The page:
The METS' Ed Kranepool did not much care for the way rookie Third Baseman Tim Foli's practice throws were bouncing off his shins at first base, so he decided to protect himself by excluding Foli from the infield warmup before the first inning of a game with the Phillies. Nettled by the slight, Foli informed Kranepool of his thoughts in the dugout. He also shoved him. Kranepool responded by punching Foli in the eye. This nettled Manager Gil Hodges, who called them together after the game (a 3-2 loss). "It's finished and forgotten," said Hodges later. "Well, maybe it's not forgotten, but it had better be finished." The loss to the Phillies also finished the Mets as the division leaders. They were succeeded by the soaring CARDINALS, winners of five in a row and nine of 10. Their Lou Brock took over as the league's leading batter as he hit in 25 straight games and in 41 of his team's 47. The CUBS were sinking about as fast as the Cardinals were rising, and rumors about Leo Durocher's future were flying. Team Vice-President John Holland called a press conference to say Manager Leo was staying; then, after a 10-0 loss to the Cardinals, he called another conference—alone with Durocher. PHILADELPHIA Manager Frank Lucchesi tried a five-man infield against the Mets in a bunting situation. The bunt sign was then called off. "Sometimes," said Lucchesi, "you got to manage the other guy's team for him." The PIRATES' Steve Blass read the horror novel The Mephisto Waltz before shutting out the Reds. "I was so scared after reading that book I had to go out and pitch hard," he said. It took MONTREAL 51 games to get 18 wins a year ago. The Expos made it in 36 this time.
ST. L 30-17 NY 27-16 PITT 27-19 MONT 18-21 CHI 21-25 PHIL 16-28
Clete Boyer, recently of the ATLANTA Braves, let it all hang out. Manager Luman Harris cannot manage, said he, and the coaches—except Eddie Mathews, who should be managing—cannot coach. Finally, said Boyer, there should be no place in baseball for people like General Manager Paul Richards. In short, Boyer did not want to be a Brave anymore—and by the end of the week he wasn't. Richards agreed to put him on waivers and, if no one claimed him, to grant him an unconditional release. Boyer was outspoken right up until the meeting with his boss. "This is the first time I've gone first class all year," he said of the flight that brought him to Atlanta. But afterward, he was more reflective. "I guess," he said, "sometimes I talk too much." SAN FRANCISCO'S Juan Marichal was outspoken, too, but not about his employers. "The Los Angeles people don't show any class," he said, after listening to a round of catcalls from Dodger fans. "I guess it's because I beat them all the time." He did again, one of two Giant wins in a three-game series distinguished by history-making events. Willie Mays celebrated his 20th anniversary in the big leagues and was given 20 cakes by the DODGERS to mark the occasion. He then went out and scored two runs against them to tie Stan Musial as the National League's alltime run scorer, with 1,949. Stealing some of the spotlight, the Dodgers' Maury Wills celebrated his 2,000th major league base hit. SAN DIEGO Manager Preston Gomez was playing it cute against HOUSTON by warming up righthander Al Santorini in public and lefthander Dave Roberts in the secrecy of the clubhouse. So Houston Manager Harry Walker, expecting Santorini, played his left-handed lineup. Santorini pitched to one batter, then Gomez brought in Roberts. Walker hastily inserted some right-handed batters and, after all this, San Diego lost 2-1.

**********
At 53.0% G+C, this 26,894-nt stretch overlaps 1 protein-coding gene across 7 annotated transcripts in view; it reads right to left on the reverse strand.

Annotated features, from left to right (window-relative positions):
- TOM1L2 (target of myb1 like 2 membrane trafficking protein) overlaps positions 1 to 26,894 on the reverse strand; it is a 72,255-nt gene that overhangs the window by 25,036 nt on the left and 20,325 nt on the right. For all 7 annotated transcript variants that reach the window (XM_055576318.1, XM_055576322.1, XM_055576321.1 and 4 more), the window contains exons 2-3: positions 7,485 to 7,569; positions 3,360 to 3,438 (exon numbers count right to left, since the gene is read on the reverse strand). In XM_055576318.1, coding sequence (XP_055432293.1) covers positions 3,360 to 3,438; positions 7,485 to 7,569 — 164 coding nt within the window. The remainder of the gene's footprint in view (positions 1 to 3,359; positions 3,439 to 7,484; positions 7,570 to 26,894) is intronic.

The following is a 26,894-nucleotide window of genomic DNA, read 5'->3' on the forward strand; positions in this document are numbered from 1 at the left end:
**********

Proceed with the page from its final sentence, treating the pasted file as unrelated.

SF 34-14, HOUS 24-22, LA 24-24, ATL 22-26, CIN 19-28, SD 13-34
That game Friday night in Boston between the RED SOX and the A's had it all—the leaders of the East against the leaders of the West; baseball's two hottest pitchers, Vida Blue (10-1) and Sonny Siebert (8-0); and the return in enemy uniform of Dick Williams, the last manager to win a pennant for the Red Sox. "I have no animosity toward anybody," said Williams as he turned Blue loose on the team that fired him less than two years after his 1967 pennant win. Boston's largest crowd—35,714—in three years showed up for the showdown. Williams and Blue were the losers 4-3 as Rico Petrocelli hit two homers and Siebert made it nine in a row. The Red Sox stayed three games in front of BALTIMORE, which got shoddy service from two-thirds of its pitching staff's Big Three. Dave McNally and Jim Palmer were driven to cover in successive losses to CLEVELAND and Minnesota. Only Mike Cuellar, now 6-1, continued winning. He beat the Indians 3-2. "It's nice to beat Alvin Dark," Cuellar commented afterward in obvious reference to the Cleveland manager's early-season observation that Mike's fastball "couldn't blacken an eye." Dark, said Cuellar, "talks too much." Dark's hillbilly pinch hitter, Gomer Hodge, concluded that maybe he, too, talks too much. The baseball writers, leaping on his North Carolina accent and folksy ways, have made him into an Ozark Ike character, Hodge says. "When I say ain't, they jump on that and make it look like I ain't got no grammar." Denny McLain of WASHINGTON was mercifully silent after suffering his third consecutive loss. The YANKEES were losing—nine times in 11 games—and DETROIT winning—nine times in 10 games.
BOST 29-16, BALT 25-18, DET 25-21, CLEV 20-24, NY 19-25, WASH 17-29